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Dialogue needs to accomplish at least one, preferably more, of the following:
• further the plot
• reveal character
• create conflict
• elicit emotion
• deepen our experience of what we see on screen
In the movie Some Like it Hot, written by Billy Wilder and I.A.L. Diamond, Jerry (Jack Lemmon) and Joe (Tony Curtis) are down-and-out musicians who have witnessed a mob hit. Broke and desperate to get out of town alive, they masquerade as women and join a girl's band. Still awkward in their skirts and high heels, they're standing on the platform waiting for a train. Just then, band member Sugar (the ultra-feminine Marilyn Monroe) strolls by carrying her ukulele. Here's what Jerry says:
Who are we kidding? Look at that--look how she moves—-it's like Jell-O on springs. They must have some sort of a built-in motor. I tell you it's a whole different sex.
This dialogue furthers the plot by foreshadowing the trouble our heroes will have pulling off the masquerade. And, by adding nuance to the images we see on screen, it introduces us to Sugar, a major character.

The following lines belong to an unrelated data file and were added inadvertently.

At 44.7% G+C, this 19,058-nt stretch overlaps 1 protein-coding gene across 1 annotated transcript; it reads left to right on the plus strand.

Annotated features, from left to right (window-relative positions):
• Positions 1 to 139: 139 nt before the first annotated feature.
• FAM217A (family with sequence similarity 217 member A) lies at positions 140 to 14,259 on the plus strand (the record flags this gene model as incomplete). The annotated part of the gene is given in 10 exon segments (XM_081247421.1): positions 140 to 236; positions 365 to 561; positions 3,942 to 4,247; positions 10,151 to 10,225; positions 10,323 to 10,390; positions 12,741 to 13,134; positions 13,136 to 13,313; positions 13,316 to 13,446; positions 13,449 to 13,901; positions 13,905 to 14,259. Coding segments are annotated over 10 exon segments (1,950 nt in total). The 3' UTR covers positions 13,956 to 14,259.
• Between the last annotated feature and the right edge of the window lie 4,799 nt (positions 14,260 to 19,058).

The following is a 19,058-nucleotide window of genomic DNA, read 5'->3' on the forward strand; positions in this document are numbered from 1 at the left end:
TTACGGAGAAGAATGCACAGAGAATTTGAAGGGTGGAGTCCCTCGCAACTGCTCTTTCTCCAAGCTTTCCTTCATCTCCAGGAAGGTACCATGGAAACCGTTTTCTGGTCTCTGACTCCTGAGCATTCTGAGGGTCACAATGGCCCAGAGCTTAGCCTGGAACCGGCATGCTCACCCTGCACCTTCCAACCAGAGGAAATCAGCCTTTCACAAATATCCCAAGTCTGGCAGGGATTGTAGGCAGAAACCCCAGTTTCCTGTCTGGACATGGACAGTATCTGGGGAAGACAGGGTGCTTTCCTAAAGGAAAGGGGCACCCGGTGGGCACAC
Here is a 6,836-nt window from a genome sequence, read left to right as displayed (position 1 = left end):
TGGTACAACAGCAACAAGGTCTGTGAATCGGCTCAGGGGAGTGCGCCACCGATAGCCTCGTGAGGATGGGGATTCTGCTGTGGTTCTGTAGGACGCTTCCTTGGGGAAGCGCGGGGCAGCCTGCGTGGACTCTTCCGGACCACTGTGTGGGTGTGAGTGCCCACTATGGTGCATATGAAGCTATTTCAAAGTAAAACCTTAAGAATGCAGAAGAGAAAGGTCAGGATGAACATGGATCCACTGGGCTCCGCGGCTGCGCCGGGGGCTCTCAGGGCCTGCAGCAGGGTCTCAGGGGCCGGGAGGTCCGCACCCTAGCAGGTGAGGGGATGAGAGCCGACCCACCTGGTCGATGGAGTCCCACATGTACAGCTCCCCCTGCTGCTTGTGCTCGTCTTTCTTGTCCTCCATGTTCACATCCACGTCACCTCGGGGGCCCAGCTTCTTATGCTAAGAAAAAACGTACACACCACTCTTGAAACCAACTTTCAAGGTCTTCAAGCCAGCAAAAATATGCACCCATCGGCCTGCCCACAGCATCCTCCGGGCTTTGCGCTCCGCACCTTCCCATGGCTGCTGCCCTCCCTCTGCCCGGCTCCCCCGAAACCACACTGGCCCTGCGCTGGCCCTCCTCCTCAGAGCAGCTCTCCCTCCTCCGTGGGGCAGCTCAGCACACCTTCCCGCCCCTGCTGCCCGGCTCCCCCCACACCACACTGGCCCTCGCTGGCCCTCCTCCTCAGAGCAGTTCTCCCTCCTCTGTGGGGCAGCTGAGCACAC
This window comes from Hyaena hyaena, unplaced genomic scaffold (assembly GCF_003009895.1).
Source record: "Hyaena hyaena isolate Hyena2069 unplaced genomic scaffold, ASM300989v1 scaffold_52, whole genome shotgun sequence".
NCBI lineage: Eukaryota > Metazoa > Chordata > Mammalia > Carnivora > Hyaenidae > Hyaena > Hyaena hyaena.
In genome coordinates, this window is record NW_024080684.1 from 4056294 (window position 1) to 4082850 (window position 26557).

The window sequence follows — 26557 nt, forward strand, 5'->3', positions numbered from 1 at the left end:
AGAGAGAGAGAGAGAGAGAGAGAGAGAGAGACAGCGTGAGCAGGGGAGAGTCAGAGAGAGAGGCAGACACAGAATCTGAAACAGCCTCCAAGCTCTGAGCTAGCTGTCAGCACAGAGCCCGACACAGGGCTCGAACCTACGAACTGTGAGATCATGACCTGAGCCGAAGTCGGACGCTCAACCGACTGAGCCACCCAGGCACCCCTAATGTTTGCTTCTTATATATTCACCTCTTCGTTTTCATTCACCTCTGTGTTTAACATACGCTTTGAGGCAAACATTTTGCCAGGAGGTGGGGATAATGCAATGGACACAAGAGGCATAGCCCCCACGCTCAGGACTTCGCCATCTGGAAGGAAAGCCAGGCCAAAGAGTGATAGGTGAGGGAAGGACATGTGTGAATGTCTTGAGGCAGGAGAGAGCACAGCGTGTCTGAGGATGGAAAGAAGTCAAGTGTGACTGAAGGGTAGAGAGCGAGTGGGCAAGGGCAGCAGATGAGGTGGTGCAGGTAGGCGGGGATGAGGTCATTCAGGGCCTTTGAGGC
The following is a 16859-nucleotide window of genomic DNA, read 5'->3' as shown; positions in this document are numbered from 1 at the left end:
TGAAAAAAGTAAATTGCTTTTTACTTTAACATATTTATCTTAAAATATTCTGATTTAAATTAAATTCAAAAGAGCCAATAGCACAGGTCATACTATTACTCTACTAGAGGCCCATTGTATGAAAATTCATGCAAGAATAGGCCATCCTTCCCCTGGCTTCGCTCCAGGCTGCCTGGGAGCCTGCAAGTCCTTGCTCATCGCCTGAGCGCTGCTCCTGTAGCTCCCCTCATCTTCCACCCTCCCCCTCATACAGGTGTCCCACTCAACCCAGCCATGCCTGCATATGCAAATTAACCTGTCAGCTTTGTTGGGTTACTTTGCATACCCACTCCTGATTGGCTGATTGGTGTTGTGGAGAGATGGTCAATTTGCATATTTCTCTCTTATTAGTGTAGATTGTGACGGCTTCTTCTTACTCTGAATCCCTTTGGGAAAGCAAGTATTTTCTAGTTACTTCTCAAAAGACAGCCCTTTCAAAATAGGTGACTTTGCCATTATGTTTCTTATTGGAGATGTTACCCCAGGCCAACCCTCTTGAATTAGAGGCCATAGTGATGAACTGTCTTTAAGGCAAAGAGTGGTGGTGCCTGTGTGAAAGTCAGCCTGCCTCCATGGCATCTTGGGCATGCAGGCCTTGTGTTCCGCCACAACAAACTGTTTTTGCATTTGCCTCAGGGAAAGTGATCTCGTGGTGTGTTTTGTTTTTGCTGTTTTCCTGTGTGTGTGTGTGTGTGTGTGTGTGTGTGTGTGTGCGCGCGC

It also exemplifies the conflict of men trying to pass as women, especially in the presence of someone like Sugar, and hints at the additional conflict that's sure to come when two men vie for the attention of one beautiful woman.
The line reveals character, too. We see Jerry's nervousness and his wittiness. We see he's fascinated and intimidated by Sugar.
By poking fun at sexuality and identity, this dialogue makes us laugh and sympathize with Jerry. So it elicits emotion, too.
If a line of dialogue doesn't further the plot, reveal character, create conflict, elicit emotion, or deepen our experience of what we see on screen, get rid of it. As painful as it can be, all serious writers must develop the discipline to cut any dialogue that doesn't serve the story.